Several lines of research support the plausibility of the maternal immune hypothesis.
To begin with, fetal cells and fetal molecular material have been found in maternal
circulation during early pregnancy and postpartum, a phenomenon called microchimerism
(Lo et al.,1996;O’Donoghue et al., 2004; Gammil et al., 2010). Further evidence points
to a speciﬁc T-cell-mediated immune response towards antigens arisen from the
Y-chromosome, called male antigens (HY) (Piper et al., 2007; Khan & Baltimore, 2010;
Lissauer et al., 2012; Dierselhuis et al., 2014) as well as polymorphisms to minor
histocompatibility complexes (Christiansen et al., 2012), which might play a signiﬁcant
role in the maternal immune response to male fetuses. Additional evidence shows higher
prevalence of male fetus miscarriages in women with a supposedly more HY-reactive
528 D. P. VanderLaan et al.
HLA (Hiby et al., 2008; Nielsen et al., 2009), and the number of sons a woman has
throughout life has been associated with age-linked inﬂammation (Marttila et al., 2015),
thus providing further evidence of a male-speciﬁc maternal immune response.
In addition, the fraternal birth order effect does indeed appear to be prenatal in
origin. First, relatively low birth weight provides a marker of prenatal exposure to a
maternal immune response (for review, see VanderLaan et al., 2015) and androphilic
males who have older brothers exhibit lower birth weights (Blanchard & Ellis, 2001;
Blanchard et al., 2002; VanderLaan et al., 2015). Hence, even at the time of birth, there
seems to be a physical marker of sexual orientation (i.e. birth weight) that is related to
the number of older brothers. Second, Bogaert (2006) examined the association between
male sexual orientation and biological siblings (i.e. born from the same mother) and
non-biological siblings (i.e. adoptive, step or paternal half-siblings). Whether and how
long probands were reared with these siblings was also considered. Biological older
brothers signiﬁcantly predicted male sexual orientation regardless of whether or how
long probands were reared with these brothers. In contrast, the remaining sibling
categories, including non-biological older brothers, did not.
By virtue of suggesting that the fraternal birth order effect is prenatal in origin, the
maternal immune hypothesis posits mechanisms that have the potential to operate in any
situation where a mother gestates a male fetus in more than one pregnancy. As such, one
would predict the fraternal birth order effect to be nearly ubiquitous –with the exception
of populations where people do not have older brothers (e.g. China: Xu & Zheng, 2015).
One approach for establishing the ubiquity of this effect has been to examine a variety of
sample types. To date, the fraternal birth order effect has been documented in university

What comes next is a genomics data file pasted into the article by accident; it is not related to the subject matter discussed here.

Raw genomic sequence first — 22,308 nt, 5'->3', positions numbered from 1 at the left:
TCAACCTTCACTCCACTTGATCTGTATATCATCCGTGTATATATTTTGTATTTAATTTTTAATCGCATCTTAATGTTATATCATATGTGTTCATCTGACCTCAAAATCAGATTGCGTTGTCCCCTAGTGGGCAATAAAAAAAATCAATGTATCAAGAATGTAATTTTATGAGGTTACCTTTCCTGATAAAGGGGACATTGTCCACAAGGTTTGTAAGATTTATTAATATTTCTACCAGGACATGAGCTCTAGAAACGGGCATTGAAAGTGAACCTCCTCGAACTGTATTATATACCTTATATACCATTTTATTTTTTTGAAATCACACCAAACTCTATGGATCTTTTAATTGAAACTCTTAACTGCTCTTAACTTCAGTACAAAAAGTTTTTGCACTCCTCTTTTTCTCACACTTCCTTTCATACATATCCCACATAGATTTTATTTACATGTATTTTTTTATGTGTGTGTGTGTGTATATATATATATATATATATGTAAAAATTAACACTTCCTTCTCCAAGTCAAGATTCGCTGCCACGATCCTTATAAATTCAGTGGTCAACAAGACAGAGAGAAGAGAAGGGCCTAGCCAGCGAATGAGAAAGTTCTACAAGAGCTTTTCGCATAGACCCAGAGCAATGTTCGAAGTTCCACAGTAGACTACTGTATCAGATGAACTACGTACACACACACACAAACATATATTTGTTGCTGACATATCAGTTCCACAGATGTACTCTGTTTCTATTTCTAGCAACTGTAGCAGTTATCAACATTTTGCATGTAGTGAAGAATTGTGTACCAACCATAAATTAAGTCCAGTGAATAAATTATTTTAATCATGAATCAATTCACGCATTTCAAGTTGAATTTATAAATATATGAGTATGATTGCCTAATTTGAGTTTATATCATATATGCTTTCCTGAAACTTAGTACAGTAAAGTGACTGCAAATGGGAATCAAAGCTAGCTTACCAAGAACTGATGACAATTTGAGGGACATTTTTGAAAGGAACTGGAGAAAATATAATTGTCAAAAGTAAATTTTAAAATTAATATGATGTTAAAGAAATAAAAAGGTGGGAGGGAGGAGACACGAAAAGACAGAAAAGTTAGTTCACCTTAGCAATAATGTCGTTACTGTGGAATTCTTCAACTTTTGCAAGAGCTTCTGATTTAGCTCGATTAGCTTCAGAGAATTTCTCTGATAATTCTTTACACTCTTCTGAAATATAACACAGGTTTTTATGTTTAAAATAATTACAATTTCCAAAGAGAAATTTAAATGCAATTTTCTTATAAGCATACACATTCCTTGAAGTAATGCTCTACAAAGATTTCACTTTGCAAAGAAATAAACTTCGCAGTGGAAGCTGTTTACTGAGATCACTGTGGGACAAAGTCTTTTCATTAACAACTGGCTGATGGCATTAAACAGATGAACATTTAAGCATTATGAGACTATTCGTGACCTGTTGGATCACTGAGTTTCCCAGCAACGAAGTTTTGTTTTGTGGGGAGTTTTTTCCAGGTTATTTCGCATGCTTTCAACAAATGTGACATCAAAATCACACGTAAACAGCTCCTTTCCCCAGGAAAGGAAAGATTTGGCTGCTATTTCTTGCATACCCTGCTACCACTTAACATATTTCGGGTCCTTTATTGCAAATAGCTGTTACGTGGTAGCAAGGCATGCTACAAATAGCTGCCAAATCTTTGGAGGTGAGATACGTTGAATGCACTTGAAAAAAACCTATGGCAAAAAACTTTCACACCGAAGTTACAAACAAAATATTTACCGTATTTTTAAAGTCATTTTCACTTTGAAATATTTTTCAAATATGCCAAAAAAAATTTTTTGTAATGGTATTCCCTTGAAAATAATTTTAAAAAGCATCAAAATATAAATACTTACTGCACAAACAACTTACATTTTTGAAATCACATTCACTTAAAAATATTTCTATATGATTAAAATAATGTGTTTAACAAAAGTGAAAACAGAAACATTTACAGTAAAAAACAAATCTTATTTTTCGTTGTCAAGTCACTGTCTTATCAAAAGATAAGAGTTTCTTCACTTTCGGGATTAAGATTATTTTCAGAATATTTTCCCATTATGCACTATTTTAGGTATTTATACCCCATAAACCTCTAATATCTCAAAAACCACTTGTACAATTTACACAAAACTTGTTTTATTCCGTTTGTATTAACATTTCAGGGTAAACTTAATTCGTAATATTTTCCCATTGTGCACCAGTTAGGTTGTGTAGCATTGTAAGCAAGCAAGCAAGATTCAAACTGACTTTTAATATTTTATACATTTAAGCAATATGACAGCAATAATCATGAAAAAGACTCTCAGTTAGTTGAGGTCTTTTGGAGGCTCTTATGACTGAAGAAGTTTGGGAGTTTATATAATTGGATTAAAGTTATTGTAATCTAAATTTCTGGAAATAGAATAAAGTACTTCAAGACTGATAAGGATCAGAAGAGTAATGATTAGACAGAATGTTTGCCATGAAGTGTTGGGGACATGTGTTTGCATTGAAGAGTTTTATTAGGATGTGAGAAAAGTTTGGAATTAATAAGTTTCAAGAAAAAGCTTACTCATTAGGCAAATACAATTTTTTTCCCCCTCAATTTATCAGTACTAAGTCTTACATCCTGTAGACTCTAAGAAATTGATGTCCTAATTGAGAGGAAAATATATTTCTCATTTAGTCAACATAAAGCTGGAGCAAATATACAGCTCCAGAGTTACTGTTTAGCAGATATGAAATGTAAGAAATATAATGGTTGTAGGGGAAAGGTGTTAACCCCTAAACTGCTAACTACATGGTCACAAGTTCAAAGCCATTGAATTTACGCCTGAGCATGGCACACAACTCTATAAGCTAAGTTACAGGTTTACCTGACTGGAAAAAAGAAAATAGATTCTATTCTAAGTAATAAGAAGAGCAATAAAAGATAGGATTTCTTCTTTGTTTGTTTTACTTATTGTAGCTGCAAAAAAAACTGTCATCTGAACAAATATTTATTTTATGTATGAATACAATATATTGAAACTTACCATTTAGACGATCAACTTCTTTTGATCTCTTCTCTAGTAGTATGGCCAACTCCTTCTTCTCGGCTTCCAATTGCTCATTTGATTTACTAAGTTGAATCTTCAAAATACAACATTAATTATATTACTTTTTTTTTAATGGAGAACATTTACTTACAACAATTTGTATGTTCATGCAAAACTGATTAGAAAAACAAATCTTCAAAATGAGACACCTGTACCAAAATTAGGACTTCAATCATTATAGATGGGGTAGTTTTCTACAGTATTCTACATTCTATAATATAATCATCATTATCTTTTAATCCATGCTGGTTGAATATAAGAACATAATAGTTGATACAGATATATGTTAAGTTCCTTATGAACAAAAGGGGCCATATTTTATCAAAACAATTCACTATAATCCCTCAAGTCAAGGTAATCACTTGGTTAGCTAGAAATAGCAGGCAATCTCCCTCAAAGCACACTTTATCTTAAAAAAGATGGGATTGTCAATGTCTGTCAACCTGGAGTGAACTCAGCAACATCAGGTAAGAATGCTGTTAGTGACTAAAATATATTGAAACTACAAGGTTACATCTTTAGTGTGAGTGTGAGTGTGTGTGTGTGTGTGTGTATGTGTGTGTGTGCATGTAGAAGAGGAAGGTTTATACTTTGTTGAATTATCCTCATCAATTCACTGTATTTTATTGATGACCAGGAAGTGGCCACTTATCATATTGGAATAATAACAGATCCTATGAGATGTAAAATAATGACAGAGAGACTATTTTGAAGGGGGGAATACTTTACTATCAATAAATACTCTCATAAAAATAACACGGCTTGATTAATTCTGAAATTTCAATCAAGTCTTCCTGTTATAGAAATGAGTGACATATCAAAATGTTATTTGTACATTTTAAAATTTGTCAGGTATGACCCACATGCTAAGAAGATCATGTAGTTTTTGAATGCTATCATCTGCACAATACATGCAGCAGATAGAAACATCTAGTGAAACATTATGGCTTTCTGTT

and community convenience samples, national probability samples, clinical samples of
male-to-female transsexuals, clinical samples of men who are primarily attracted to
prepubescent or pubescent children, clinical samples of natal male children and
adolescents who are likely to be androphilic as adults, and archival samples of men
interviewed decades ago (for reviews, see Blanchard, 1997, 2004; Bogaert & Skorska,
2011; VanderLaan et al., 2014; Blanchard & VanderLaan, 2015). In addition, this effect
has been documented in several countries (e.g. Canada: Blanchard & Bogaert, 1996;
Italy: Camperio Ciani et al., 2004; The Netherlands: Schagen et al., 2012; Samoa:
VanderLaan & Vasey, 2011; Spain: Gómez-Gil et al., 2011; Turkey: Bozkurt et al., 2015;
UK: King et al., 2005; USA: Schwartz et al., 2010).
Despite the consistency with which the fraternal birth order effect has been observed,
there has been debate regarding its ubiquity and, by extension, the role of maternal
immune factors in the development of male sexual orientation. Some studies failed to
replicate this effect, raising scepticism about its importance (e.g. Currin et al., 2015;
Frisch & Hviid, 2006; Kashida & Rahman, 2015). Other research reported that
androphilic males show elevations in older brothers and older sisters, raising the
question of whether the male sexual orientation difference in birth order is speciﬁcto
older brothers (e.g. King et al., 2005).
Blanchard and VanderLaan (2015) addressed both of these challenges. First, their re-
analyses of the data presented by Frisch and Hviid (2006) and Kashida and Rahman
(2015), respectively, indicated that the fraternal birth effect was, in fact, evident in these
samples. Further, they noted that failures to replicate (Type II error) are to be expected
in some proportion of studies, as is the case with any true effect. Second, they explained
Birth order and transsexualism in Brazil 529
that number of older brothers tends to be correlated positively with number of older
sisters. Thus, although one would expect to observe older sister effects in some
proportion of samples, older sister effects should not be observed as consistently as older
brother effects. Indeed, Blanchard and VanderLaan (2015) presented a meta-analysis